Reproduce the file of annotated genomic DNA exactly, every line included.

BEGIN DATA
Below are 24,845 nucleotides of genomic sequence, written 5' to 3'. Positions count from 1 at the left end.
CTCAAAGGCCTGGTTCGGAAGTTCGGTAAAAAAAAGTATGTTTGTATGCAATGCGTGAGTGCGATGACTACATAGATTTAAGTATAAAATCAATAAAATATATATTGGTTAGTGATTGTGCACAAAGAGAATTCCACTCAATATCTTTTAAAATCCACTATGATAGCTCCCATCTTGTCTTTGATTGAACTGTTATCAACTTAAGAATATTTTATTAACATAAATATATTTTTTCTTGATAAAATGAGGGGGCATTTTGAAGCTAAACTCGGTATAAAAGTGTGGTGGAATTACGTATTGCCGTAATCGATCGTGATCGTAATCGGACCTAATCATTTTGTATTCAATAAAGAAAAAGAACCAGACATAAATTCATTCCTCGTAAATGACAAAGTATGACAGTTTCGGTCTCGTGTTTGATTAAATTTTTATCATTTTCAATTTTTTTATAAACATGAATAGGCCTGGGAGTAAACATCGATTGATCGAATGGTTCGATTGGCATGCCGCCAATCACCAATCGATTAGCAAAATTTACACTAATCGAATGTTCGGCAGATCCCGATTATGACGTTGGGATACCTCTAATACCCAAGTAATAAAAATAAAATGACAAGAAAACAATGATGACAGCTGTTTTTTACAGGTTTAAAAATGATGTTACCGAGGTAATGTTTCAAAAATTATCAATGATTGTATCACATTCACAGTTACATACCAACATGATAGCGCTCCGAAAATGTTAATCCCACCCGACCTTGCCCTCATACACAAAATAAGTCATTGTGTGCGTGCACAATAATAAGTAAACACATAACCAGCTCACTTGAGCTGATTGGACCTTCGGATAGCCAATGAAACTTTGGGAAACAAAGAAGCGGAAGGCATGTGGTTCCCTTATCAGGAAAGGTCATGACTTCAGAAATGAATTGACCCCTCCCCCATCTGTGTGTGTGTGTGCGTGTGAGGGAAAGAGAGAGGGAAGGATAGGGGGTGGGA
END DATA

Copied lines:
Below are 24,845 nucleotides of genomic sequence, written 5' to 3'. Positions count from 1 at the left end.
CTCAAAGGCCTGGTTCGGAAGTTCGGTAAAAAAAAGTATGTTTGTATGCAATGCGTGAGTGCGATGACTACATAGATTTAAGTATAAAATCAATAAAATATATATTGGTTAGTGATTGTGCACAAAGAGAATTCCACTCAATATCTTTTAAAATCCACTATGATAGCTCCCATCTTGTCTTTGATTGAACTGTTATCAACTTAAGAATATTTTATTAACATAAATATATTTTTTCTTGATAAAATGAGGGGGCATTTTGAAGCTAAACTCGGTATAAAAGTGTGGTGGAATTACGTATTGCCGTAATCGATCGTGATCGTAATCGGACCTAATCATTTTGTATTCAATAAAGAAAAAGAACCAGACATAAATTCATTCCTCGTAAATGACAAAGTATGACAGTTTCGGTCTCGTGTTTGATTAAATTTTTATCATTTTCAATTTTTTTATAAACATGAATAGGCCTGGGAGTAAACATCGATTGATCGAATGGTTCGATTGGCATGCCGCCAATCACCAATCGATTAGCAAAATTTACACTAATCGAATGTTCGGCAGATCCCGATTATGACGTTGGGATACCTCTAATACCCAAGTAATAAAAATAAAATGACAAGAAAACAATGATGACAGCTGTTTTTTACAGGTTTAAAAATGATGTTACCGAGGTAATGTTTCAAAAATTATCAATGATTGTATCACATTCACAGTTACATACCAACATGATAGCGCTCCGAAAATGTTAATCCCACCCGACCTTGCCCTCATACACAAAATAAGTCATTGTGTGCGTGCACAATAATAAGTAAACACATAACCAGCTCACTTGAGCTGATTGGACCTTCGGATAGCCAATGAAACTTTGGGAAACAAAGAAGCGGAAGGCATGTGGTTCCCTTATCAGGAAAGGTCATGACTTCAGAAATGAATTGACCCCTCCCCCATCTGTGTGTGTGTGTGCGTGTGAGGGAAAGAGAGAGGGAAGGATAGGGGGTGGGA